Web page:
i) birth-- the desire to give birth, if you can't, either literally to a baby or to an invention or idea, or coming of age-- to give birth to an older, more mature self as in BIG.
j) death-- fighting addictions, fighting diseases, shamans, doctors, patients etc.
k) disaster--natural or manmade--where fighting the disaster is the focus more than a war or a plague which would be in other categories.
In Waiting for Godot, it is about the hope for or absence of God, hope, higher power; it isn't really about waiting for godot. Exit the King is about fighting death with an existential appreciation of life. Motivations need not be conscious or wilful.
Sometimes you must spend a long time researching the world of your story. To write my trilogy, How to Survive as an Adjunct Professor by Wrestling, I had to go over and over the events in New York after September 11, travel to Egypt, Turkey, Morocco, and Paris, and study cosmology, particle physics, the Muslim religion, and American foreign policy. For my Huguenot St. novel/screenplay, I have had to research geology, Native American tribes and culture, Huguenot religious persecution, small town politics, seventeenth century history of the Hudson Valley and Shawangunks, and various immigrant habits and cultures.
Chapter Three: Find an animal, fish or nuts.We can get protein from the milk of goats, sheep, or cows.
Sometimes we don't see the stories lying around us, ripe for the picking. Sharpen your powers of observation.
Chance Versus Choice
Life and artistic creation strike a balance with chance and choice. The Greeks of Classical Athens gradually gave man the will power to work with and even against his destiny in art and science. You can't control everything in your writing. As you sit down to have your morning coffee and read the newspaper, examine the stories that are falling into your lap. When you watch the evening news, which stories interrupt your well-being, and make you ruminate into the night? Why? What are the characteristics of a good story? How do animals choose their prey? What makes a story potentially tasty, nutritious, and vulnerable enough to succumb to your manipulation? How much control does the heroine have over her destiny in this story?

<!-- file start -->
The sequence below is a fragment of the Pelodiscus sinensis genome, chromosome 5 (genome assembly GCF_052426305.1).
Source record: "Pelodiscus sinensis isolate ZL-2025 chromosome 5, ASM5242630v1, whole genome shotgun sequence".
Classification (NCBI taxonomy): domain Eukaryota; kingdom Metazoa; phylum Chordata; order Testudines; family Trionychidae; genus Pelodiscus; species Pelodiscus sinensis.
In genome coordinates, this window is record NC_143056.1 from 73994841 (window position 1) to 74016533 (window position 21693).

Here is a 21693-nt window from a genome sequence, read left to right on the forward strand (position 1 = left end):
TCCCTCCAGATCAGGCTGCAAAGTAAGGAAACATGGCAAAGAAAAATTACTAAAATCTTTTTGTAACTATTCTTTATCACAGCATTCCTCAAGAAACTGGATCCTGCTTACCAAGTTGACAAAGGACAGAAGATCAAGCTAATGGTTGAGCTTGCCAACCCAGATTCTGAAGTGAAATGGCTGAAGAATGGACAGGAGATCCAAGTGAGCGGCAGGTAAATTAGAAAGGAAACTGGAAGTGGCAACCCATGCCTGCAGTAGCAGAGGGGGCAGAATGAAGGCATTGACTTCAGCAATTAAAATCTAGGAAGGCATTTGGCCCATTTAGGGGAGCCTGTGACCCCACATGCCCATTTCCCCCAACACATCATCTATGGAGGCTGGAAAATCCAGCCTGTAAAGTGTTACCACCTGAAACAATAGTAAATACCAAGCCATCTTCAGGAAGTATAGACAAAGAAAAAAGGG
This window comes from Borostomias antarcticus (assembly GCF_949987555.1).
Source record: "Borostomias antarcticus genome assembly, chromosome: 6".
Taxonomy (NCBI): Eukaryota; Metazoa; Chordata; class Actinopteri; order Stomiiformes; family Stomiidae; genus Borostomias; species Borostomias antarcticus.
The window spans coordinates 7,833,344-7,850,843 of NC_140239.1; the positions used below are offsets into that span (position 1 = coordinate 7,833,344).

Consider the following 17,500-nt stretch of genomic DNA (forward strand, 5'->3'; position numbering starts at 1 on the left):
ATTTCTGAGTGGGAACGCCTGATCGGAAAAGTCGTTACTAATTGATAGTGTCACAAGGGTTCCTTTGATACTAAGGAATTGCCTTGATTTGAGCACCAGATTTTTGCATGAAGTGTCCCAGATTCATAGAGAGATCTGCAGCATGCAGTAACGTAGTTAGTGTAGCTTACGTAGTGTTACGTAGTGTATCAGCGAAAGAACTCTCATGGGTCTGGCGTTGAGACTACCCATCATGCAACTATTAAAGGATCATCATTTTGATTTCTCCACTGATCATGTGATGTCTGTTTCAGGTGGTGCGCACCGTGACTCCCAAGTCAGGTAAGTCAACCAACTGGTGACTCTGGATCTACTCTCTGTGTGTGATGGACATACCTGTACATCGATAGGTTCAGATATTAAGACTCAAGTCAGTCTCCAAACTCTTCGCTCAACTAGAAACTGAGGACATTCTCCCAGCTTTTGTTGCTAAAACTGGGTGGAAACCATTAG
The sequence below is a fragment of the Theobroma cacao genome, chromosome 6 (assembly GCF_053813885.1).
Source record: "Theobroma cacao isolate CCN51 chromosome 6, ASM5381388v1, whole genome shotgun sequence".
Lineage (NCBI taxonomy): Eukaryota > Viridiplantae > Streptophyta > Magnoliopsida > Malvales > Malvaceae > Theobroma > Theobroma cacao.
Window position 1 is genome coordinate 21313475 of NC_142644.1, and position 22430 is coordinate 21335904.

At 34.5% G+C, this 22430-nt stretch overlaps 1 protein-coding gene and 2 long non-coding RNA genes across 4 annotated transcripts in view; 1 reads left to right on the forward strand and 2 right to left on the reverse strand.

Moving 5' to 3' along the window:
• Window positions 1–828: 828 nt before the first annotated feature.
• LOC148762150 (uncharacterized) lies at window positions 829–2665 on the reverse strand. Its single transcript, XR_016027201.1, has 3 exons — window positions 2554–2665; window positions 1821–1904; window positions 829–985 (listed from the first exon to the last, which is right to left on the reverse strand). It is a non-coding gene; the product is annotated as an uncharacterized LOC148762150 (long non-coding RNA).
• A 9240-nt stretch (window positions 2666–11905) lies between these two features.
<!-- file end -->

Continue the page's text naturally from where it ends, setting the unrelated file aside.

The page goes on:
Is it a used corpse filled with rotting maggots, or a freshly killed cadaver?
As you write down this story, does it still have the power to surprise, intrigue, shock, or move? When we stumble upon stories, they may be hackneyed or cliche, in which case we will have to spend more time cooking and seasoning them with dramatic structure and sequencing.
Read two classical stories (or watch the films) and then twist them together, making a new story. Make sure you create your specific world from scratch to get it your distinctive mar.
Chapter Four: Kill an Animal
Although I eat meat, I hate hypocritically hate hunters and could never watch an animal being slaughtered for food. But sometimes the best stories come when we symbolically kill an animal. If it hurts us, it will probably move the audience or the reader. But are we eating fresh meat, or poisoning the animal before we even kill it?
Part of hunting is choosing and watching the right prey, and then waiting for the exact moment to pounce. The prey will fight for its life, unless anaesthetized, and scream as it is extinguished. From that moment on, its food potential has a shelf life, which is why we boil lobsters live. Seizing a story may have its moment of cruelty but we must be careful not to squeeze the life out of it.
When you kill, you have already mangled reality, taken a slice of it and watched it bleed.
Violence and Storytelling
It is better to create violent stories than kill someone in real life. Shakespeare's plays are incredibly violent, yet he is considered a great writer. In the age of naturalistic filmmaking, we often do not make the right distinctions between reality and fantasy. If you censor your imagination, you will dry up your creative wellspring. Kill an animal metaphorically. Killing is an act of ultimate control: you grab the story and make it yours. However, be careful not to suffocate it. Slaughtering animals is a fine art; otherwise we will eat poisonous or putrid meat. When you "kill an animal" to get a story, you are focusing on that larger-than-life protagonist whose objective is so mighty it can carry an entire movie or book, once you have cooked it with dramatic structure, prepared and seasoned it with narrative style and sequencing, and presented it to the audience-eater with the right words. You must know this person inside out, the way a hunter studies its prey.